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We can plan cities where water is no longer a scarce resource; where safe and affordable transport is guaranteed for the oldest woman and the youngest girl. Through board games, we can innovate to unravel the complexities of urban networks. In our vision, urban stakeholders from various backgrounds will come together and plan for more inclusivity and better services. Using the power of games, we hope to break through the event horizon of our imaginations to find solutions for the pressing problems of our cities.

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Mapping Memory In Malleswaram

Niyati Dave

Malleswaram is a residential area situated in the north-western part of Bengaluru city. It was developed as a planned suburb after the great plague of 1898 during the colonial period and became a hub of different religious and commercial activities. The area, which derives its name from the Kadu Malleswara Temple, is home to a number of temple complexes and traditional markets.

As part of a group (comprising Asaf, Haifa and me) project in the first half of the Urban Fellows Programme, we wanted to examine how religion manifests itself in the ‘physical-material’ and ‘mental-imaginative’ (to use the terms Janaki Nair applies in Promise of Metropolis: Bangalore’s Twentieth Century) conceptions of Malleswaram. We were particularly interested in understanding the logic of public space with regards to how religious institutions, practices and economies impact neighbourhoods, markets and street cultures. We were also interested in how the physical space of Malleswaram is being replicated and relayed to the Indian diaspora whose roots are from there. What do these new networks and their consumption say about how residents of Malleswaram make sense of and perform their own past?

We focused specifically on 8th cross road, since it houses three temples. We focused on the Sri Kanyaka Parameshwari Temple and the Mahaganpathi Temple, as well as the properties owned and operated by them. We also observed pockets of economic activity-both formal and informal-around these temples.

Throughout our fieldwork in Malleswaram, we conducted interviews, participatory observations at temples and did mapping and audio-visual recording of sacred, commercial and everyday spaces and practices. We then presented this research through narrative essays and visuals on our blog, Sacral Geographies.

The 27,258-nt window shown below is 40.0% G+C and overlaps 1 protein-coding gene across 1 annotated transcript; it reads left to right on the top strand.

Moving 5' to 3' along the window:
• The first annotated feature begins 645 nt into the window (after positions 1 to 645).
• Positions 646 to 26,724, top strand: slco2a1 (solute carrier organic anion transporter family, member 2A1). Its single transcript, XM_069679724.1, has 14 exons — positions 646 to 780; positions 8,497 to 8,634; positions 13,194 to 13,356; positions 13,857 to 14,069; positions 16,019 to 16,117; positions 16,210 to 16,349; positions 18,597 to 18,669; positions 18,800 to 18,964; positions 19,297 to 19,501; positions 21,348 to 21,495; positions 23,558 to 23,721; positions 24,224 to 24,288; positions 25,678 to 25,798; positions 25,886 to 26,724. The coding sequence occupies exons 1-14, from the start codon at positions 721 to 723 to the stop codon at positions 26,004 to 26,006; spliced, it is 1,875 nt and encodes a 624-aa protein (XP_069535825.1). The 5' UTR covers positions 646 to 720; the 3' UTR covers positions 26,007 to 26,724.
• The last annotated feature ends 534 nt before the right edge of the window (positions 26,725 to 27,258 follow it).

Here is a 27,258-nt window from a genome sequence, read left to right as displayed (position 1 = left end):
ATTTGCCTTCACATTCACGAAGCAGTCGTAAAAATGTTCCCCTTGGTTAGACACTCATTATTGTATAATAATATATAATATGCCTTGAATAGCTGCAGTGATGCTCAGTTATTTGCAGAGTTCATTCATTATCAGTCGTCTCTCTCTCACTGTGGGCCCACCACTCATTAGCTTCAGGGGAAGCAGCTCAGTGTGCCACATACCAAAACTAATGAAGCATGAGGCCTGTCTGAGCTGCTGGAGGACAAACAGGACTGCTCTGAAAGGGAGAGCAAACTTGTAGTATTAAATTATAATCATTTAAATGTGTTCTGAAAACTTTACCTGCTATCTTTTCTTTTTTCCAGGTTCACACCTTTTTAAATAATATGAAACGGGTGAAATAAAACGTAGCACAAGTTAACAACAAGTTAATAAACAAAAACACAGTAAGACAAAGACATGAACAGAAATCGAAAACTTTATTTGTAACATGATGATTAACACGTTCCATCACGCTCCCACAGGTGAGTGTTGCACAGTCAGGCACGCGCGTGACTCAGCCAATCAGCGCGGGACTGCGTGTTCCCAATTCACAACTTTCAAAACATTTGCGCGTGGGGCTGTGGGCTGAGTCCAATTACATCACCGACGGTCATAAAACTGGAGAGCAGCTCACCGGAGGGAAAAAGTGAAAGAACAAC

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If you follow Sri Kanyaka Parameshwari Temple on Facebook…

On a wall in the Mahaganpathi Temple, along with pictures of deities, there is one particular poster that stands out. It urges visitors to like the Mahaganpathi Temple Facebook Page and scan the QR code on the poster to do so. At the evening aarti, a phone on a tripod is set up to live-stream the proceedings. The young priest who works on getting his B.M.M degree during the day, tells us that a number of people who are originally from Malleswaram are now abroad but the temple uses technology to reach out to them. Similarly, Sutram Kiran Shastry, the priest at the Sri Kanyaka Parameshwari Temple informs us that the temple has devotees from all over the world. ‘If you go onto our Facebook address, you will find multiple things and see how many followers from abroad we have…’

Mr. Murthy, who owns a decorative items and Puja goods store on 8th Cross, also states that the demographic of Malleswaram is changing. ‘Now many old people have gone away. Their children have settled abroad and have taken them to the USA, Canada. Hardly anyone is left.’ However, there is a sense that these diasporic persons also maintain a sense of engagement with their old neighbourhood, through these digital mediums.